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You won’t get Internet Explorer and Microsoft Edge mixed up ever again − here’s why

Microsoft is introducing a new logo for its browser, Microsoft Edge. The previous logo was almost indiscernible from the blue ‘e’ of internet explorer, but the new one will help users avoid confusion between the two internet browsers. 

The shape of the logo is similar to its predecessor, but it’s not a simple blue ‘e’ anymore. Instead, it’s a sort of two-tone curl ‘e’ in shell-type shape, or perhaps a wave shape, as a nod to the now little-used phrase, ‘surfing the internet’.

Related: Best Chromebook 2019

For huge fans of Microsoft Edge, (and who isn’t a huge fan of Microsoft Edge?) there was a special game to reveal the new logo. Microsoft employees posted hints and clues online, while puzzle solvers had to follow the clues and eventually uncover the new logo. Who needs Call of Duty: Modern Warfare, right?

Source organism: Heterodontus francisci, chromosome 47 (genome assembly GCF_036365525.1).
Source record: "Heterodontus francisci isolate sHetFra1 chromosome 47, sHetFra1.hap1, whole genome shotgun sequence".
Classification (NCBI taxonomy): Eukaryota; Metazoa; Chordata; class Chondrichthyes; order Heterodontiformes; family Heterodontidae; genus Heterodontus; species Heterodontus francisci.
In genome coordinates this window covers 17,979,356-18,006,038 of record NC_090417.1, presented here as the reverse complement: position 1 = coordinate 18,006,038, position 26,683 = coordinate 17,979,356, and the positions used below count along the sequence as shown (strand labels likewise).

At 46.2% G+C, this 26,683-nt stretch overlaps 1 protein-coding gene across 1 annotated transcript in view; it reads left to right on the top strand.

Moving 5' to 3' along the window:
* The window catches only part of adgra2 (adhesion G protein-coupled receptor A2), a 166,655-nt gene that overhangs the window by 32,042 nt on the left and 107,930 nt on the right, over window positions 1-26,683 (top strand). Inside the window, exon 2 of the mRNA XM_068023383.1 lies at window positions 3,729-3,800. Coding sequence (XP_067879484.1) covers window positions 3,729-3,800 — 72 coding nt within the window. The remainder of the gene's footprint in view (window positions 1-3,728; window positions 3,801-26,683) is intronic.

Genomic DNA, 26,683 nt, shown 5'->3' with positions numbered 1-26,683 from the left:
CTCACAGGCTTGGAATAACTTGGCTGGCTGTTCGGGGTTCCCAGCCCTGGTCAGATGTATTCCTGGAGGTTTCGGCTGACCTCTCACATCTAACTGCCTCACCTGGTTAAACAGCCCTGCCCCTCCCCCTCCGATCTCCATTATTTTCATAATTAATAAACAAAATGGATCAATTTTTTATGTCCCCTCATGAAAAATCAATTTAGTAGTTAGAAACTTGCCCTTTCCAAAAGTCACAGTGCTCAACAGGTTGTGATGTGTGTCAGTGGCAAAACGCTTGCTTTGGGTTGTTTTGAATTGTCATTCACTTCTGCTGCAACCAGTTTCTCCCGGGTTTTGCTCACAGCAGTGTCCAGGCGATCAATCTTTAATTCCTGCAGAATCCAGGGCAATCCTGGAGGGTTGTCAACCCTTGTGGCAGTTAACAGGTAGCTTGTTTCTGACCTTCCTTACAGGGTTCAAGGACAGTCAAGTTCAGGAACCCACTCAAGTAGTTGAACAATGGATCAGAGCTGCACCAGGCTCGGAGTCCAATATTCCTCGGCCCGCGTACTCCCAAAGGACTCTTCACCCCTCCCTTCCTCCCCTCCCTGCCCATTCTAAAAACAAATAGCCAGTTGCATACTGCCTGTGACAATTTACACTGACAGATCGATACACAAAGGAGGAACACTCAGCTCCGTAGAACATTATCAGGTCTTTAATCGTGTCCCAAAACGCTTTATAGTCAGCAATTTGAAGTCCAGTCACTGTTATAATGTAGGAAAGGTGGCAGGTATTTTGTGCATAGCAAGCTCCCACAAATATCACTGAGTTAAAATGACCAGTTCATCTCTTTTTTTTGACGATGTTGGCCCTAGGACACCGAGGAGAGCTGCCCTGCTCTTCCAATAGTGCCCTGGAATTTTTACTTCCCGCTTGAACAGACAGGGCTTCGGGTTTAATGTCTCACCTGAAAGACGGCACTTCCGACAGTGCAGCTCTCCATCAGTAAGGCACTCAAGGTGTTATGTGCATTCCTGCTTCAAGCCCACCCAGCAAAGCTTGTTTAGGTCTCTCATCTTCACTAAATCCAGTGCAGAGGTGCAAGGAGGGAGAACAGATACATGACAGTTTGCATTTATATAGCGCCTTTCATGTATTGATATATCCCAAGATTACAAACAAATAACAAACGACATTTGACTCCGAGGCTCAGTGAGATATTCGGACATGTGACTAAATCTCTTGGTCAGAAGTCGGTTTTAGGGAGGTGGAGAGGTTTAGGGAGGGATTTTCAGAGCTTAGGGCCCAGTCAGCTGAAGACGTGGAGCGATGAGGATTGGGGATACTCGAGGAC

Another change to Edge, though far less noticeable, might be even more important. The browser is going to be based on the open source Chromium browser from now on, the same foundation that Google Chrome is built on.

The new, full Chromium-based browser isn’t available to use yet. However, Microsoft is holding its ‘Ignite’ event at The Orange County Convention Centre in Orlando this week and may unveil the final version there.

Back in April Microsoft released the first test version of the Chromium-based browser. It’s the first browser from Microsoft that will support Chrome extensions and it comes complete with the feature of the moment… dark mode.

Related: Dark mode really can save your phone’s battery

During the test run Microsoft’s corporate VP said: “Our goal is to work with the larger Chromium open source community to create better web compatibility for our customers and less fragmentation of the web for all web developers.

“In these first builds we are very much focused on the fundamentals and have not yet included a wide range of feature and language support that will come later. You’ll start to see differences from the current Microsoft Edge including subtle design finishes, support for a broader selection of extensions and the ability to manage your sign-in profile. We look forward to people starting to kick the tires and will be refining the feature set over time based on the feedback we receive.”

Quite a lot of tyre-kicking has gone on since then and we can expect the new browser fairly soon. Watch this space.

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